HTML designates id as a unique attribute. Therefore, any id should be assigned to no more than one element per page. In the past, many web designers used id attributes to style or identify specific components within the page, such as the header, the footer, or specific articles. With the advent of new HTML5 elements—header, footer, aside, article, and so on—the use of id and class attributes for this purpose became less necessary. But ids can still be used to identify specific text elements, images, and tables to assist you in building powerful hypertext navigation within your page and site. You will learn more about using ids this way in Lesson 10, “Working with Navigation.”

To declare an id attribute in a CSS style sheet, insert a number sign, or hash mark, before the name, like this:


Here’s how you apply the CSS id to an entire HTML element as an attribute:

<div id="cascade">Content goes here.</div>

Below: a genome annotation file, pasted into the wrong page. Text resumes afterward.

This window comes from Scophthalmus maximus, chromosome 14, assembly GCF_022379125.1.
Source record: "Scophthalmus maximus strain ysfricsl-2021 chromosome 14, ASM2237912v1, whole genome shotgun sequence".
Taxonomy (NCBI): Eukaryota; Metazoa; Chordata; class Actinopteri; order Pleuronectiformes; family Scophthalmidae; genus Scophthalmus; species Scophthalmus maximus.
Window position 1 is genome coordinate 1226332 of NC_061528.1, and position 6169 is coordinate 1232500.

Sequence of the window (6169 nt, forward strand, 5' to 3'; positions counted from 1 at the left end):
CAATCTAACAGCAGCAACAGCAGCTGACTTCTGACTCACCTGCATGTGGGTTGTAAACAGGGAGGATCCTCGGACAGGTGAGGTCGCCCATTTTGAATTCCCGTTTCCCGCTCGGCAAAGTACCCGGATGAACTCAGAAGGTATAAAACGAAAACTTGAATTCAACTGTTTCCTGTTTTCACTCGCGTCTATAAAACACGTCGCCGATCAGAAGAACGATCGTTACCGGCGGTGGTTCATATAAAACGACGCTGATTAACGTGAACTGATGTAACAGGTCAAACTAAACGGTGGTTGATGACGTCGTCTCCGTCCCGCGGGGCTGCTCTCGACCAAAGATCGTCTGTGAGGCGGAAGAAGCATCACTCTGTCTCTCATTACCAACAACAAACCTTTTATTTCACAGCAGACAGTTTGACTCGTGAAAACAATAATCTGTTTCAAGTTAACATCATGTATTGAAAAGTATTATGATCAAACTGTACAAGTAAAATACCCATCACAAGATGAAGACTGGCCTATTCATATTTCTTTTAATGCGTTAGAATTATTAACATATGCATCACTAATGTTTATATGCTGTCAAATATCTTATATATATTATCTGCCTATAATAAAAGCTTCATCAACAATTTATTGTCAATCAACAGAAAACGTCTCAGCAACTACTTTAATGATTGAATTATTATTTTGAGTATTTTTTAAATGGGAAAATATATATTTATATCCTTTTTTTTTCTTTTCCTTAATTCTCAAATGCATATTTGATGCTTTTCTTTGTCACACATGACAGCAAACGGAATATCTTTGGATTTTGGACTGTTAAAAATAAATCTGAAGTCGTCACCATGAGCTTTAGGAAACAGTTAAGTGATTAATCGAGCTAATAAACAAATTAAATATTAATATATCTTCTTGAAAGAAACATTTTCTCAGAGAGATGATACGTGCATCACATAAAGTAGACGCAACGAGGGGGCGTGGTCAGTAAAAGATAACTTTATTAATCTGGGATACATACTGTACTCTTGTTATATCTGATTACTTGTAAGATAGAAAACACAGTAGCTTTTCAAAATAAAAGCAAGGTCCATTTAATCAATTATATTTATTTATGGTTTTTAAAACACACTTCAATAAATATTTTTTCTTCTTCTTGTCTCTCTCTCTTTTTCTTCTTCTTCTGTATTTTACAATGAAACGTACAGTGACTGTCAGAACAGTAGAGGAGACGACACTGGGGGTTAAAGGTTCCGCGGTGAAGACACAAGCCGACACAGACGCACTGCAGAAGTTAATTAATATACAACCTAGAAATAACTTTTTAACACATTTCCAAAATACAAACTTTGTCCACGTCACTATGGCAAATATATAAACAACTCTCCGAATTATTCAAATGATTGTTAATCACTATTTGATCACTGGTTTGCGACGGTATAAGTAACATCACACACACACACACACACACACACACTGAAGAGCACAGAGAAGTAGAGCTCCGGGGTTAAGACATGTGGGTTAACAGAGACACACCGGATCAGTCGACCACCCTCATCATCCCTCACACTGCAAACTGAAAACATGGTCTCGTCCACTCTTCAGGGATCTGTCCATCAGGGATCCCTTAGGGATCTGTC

<section id="box_model">Content goes here.</section>

Or to a portion of an element:

<p>Here is <span id="copyright">some text</span> formatted differently.</p>

CSS3 features and effects

CSS3 has more than two dozen new features. Many have been implemented in all modern browsers and can be used today; others are still experimental and are supported less fully. Among the new features, you will find

  • Rounded corners and border effects

  • Box and text shadows

  • Transparency and translucency

  • Gradient fills

  • Multicolumn text elements

You can implement all these features and more via Dreamweaver today. The program will even assist you in building vendor-specific markup when necessary. To give you a quick tour of some of the coolest features and effects brewing, I’ve provided a sample of CSS3 styling in a separate file.

  1. Open css3-demo.html from the lesson04 folder.

    Display the file in Split view and observe the CSS and HTML code.

    Some of the new effects can’t be previewed directly in Design view. You’ll need to use Live view or an actual browser to get the full effect.

  2. If necessary, activate Live view to preview all the CSS3 effects in the Live view window.